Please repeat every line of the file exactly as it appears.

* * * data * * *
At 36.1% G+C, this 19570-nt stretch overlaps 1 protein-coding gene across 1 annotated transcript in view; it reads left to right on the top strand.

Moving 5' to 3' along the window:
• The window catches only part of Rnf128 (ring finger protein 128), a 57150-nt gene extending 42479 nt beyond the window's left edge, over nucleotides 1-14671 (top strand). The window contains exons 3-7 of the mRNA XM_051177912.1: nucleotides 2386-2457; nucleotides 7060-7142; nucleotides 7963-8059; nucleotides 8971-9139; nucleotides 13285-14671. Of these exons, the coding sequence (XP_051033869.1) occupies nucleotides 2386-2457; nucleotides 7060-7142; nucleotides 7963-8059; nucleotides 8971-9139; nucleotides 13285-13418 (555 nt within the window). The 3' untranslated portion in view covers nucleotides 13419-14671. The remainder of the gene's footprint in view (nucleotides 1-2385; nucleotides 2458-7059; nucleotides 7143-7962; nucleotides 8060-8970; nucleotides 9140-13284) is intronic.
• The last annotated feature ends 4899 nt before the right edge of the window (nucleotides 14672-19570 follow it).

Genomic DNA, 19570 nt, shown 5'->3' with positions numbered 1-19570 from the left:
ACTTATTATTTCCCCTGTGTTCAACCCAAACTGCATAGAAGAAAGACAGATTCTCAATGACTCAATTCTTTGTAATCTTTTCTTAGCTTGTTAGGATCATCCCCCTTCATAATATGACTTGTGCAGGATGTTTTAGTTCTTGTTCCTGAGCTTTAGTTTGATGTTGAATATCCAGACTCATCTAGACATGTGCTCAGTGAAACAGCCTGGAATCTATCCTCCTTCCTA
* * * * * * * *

At 36.1% G+C, this 19570-nt stretch overlaps 1 protein-coding gene across 1 annotated transcript in view; it reads left to right on the top strand.

Moving 5' to 3' along the window:
• The window catches only part of Rnf128 (ring finger protein 128), a 57150-nt gene extending 42479 nt beyond the window's left edge, over nucleotides 1-14671 (top strand). The window contains exons 3-7 of the mRNA XM_051177912.1: nucleotides 2386-2457; nucleotides 7060-7142; nucleotides 7963-8059; nucleotides 8971-9139; nucleotides 13285-14671. Of these exons, the coding sequence (XP_051033869.1) occupies nucleotides 2386-2457; nucleotides 7060-7142; nucleotides 7963-8059; nucleotides 8971-9139; nucleotides 13285-13418 (555 nt within the window). The 3' untranslated portion in view covers nucleotides 13419-14671. The remainder of the gene's footprint in view (nucleotides 1-2385; nucleotides 2458-7059; nucleotides 7143-7962; nucleotides 8060-8970; nucleotides 9140-13284) is intronic.
• The last annotated feature ends 4899 nt before the right edge of the window (nucleotides 14672-19570 follow it).

Genomic DNA, 19570 nt, shown 5'->3' with positions numbered 1-19570 from the left:
ACTTATTATTTCCCCTGTGTTCAACCCAAACTGCATAGAAGAAAGACAGATTCTCAATGACTCAATTCTTTGTAATCTTTTCTTAGCTTGTTAGGATCATCCCCCTTCATAATATGACTTGTGCAGGATGTTTTAGTTCTTGTTCCTGAGCTTTAGTTTGATGTTGAATATCCAGACTCATCTAGACATGTGCTCAGTGAAACAGCCTGGAATCTATCCTCCTTCCTA